Edgewood Elementary had been fundraising to replace its aging playground equipment one piece at time. And then the Ring family stepped in. Fourth-grader Kathryn Ring’s mom Lindsey had been looking for a meaningful way to donate money her father Gerald Pulliam had left her—and the playground was just the right fit. A few conversations later, plans were in motion to replace the entire playground at once. We chatted with Lindsey about her dad’s legacy, the playground itself and how fun it was to see her daughter’s classmates play on it when it opened in September.

How did this all come to be?

Since my dad died in October 2013, I have been wanting to make a donation somewhere that could help kids. He died right before my daughter’s fifth birthday. I threw around ideas for five years and couldn’t find anything that was solid. One day I was at Edgewood and saw that they were raising money for a playground. I saw the sign out in front of the school that said it was established 1924, and I thought, “This school has been here for 90 years plus, and this (playground) is going to be here in 20 or 30 years.” I just talked to Laura Tate the assistant principal, and they were all for it. I saw the opportunity of something that would be longstanding and that my daughter could see and be proud of—and that we could see every day.

Tell us some about your dad.

He used to help with fundraising for St. Jude Children’s Research Hospital in Memphis as a volunteer, so that’s why we wanted the donation to have something to do with kids. He was expected to die almost two years earlier than he did, which I think was amazing. It was 21 months and 21 days that he ended up living past that. We think it was his grandkids who motivated him; my nephew is the same age as my daughter. He had stage 4 esophageal cancer, and he also had a heart attack during that time. He had to wear this vest that gave electrical pulses if his heart stopped, and he was still picking up the kids with that. I have a picture where he was picking up my daughter to make a basketball hoop. He was weak and skinny and wearing that vest, and he was still doing that.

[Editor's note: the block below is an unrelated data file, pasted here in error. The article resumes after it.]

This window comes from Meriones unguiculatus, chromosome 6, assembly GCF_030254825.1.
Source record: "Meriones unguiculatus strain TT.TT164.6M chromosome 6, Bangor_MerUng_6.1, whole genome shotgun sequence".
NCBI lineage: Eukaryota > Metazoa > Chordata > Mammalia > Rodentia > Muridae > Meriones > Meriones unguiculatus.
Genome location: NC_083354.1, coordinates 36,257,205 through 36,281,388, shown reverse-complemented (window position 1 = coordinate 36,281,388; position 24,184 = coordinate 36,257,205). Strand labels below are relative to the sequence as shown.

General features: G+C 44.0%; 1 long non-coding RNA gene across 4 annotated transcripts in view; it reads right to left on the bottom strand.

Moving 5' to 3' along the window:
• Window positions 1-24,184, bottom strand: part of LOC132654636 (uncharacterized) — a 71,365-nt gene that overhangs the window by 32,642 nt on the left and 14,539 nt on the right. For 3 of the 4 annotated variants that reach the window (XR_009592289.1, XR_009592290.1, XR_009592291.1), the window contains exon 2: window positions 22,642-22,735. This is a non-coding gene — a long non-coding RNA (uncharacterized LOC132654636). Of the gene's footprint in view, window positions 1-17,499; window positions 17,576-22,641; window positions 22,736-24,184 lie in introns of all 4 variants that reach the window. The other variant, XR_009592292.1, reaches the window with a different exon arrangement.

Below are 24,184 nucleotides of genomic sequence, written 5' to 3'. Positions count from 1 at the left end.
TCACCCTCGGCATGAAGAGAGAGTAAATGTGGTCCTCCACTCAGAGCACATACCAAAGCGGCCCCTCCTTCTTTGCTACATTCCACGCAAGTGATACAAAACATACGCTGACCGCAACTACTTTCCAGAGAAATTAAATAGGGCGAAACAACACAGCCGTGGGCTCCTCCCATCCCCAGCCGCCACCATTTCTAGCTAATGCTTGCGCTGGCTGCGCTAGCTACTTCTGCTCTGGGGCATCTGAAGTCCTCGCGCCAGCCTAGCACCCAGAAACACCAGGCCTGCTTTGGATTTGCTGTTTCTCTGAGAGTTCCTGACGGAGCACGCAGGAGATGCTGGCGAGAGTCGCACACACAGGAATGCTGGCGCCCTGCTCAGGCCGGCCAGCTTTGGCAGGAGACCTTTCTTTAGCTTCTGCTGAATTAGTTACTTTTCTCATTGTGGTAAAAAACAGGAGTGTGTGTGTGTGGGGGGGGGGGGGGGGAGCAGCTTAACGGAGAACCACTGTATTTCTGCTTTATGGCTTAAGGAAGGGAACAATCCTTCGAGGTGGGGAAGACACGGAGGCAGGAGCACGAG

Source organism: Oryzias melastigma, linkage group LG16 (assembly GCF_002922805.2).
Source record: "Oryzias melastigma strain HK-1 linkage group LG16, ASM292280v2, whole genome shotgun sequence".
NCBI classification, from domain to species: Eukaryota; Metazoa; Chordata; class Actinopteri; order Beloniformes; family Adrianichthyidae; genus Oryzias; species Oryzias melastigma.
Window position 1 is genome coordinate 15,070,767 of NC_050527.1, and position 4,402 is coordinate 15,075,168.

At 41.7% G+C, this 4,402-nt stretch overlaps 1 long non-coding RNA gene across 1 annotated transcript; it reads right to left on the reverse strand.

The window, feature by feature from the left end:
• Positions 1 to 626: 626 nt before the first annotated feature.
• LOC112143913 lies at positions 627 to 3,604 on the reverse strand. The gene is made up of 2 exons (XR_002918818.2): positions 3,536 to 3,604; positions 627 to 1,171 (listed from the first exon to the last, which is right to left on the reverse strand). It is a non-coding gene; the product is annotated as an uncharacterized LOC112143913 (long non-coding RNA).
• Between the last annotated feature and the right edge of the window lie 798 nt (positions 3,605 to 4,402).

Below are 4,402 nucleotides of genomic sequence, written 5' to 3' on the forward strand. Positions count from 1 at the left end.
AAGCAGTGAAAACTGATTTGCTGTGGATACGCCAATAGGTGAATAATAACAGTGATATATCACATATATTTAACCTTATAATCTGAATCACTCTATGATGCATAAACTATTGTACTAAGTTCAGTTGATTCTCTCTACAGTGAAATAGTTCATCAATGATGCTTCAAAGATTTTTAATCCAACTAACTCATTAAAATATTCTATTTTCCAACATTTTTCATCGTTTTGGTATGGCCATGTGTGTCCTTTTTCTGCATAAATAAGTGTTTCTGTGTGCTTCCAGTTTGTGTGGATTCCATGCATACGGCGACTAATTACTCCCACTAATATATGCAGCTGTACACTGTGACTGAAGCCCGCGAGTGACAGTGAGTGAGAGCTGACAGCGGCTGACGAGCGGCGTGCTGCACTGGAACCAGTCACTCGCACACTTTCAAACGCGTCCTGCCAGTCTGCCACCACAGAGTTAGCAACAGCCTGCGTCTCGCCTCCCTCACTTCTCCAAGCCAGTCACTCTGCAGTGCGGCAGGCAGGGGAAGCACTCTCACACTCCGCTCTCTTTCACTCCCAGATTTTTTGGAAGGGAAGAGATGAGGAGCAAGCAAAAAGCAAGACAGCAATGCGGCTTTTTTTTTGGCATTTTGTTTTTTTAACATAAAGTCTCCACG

What was your role in the playground building process?

I was completely involved with every decision, and my daughter helped since she can tell me what kids like and don’t like. She is so proud of this playground. We worked closely with Edgewood Principal Dr. Matt Kiser and PTO President Hannah Johnson too. There’s more play equipment and more swings, and the overall amount of space for kids to play has increased enormously for the 800 kids in our school.

How did y’all select the particular playground pieces?

We found really unique items that are not found on other playgrounds. There’s one piece called a spring fling that you stand on and jump, and it moves a whole lot. Another piece is like a large rope swing is also super popular. Two kids can get on it, and two kids can push them on it. There’s a swing where you can clip in a wheelchair too. Even the monkey bars are really cool, they are in an octagonal shape. They removed all the gravel and put a new ground covering that’s softer in case kids fall. I didn’t know there were so many options to customize it to what you want.

What was it like to be there for the ribbon cutting?

Three fourth grade classes got to play on it right then. I spent some time up there during the day, and watching the kids get excited and run around was amazing. My daughter says kids will stop her in the hallway to say they love it, and the anticipation had been building while they were building it. They loved watching the construction and the big pieces of equipment.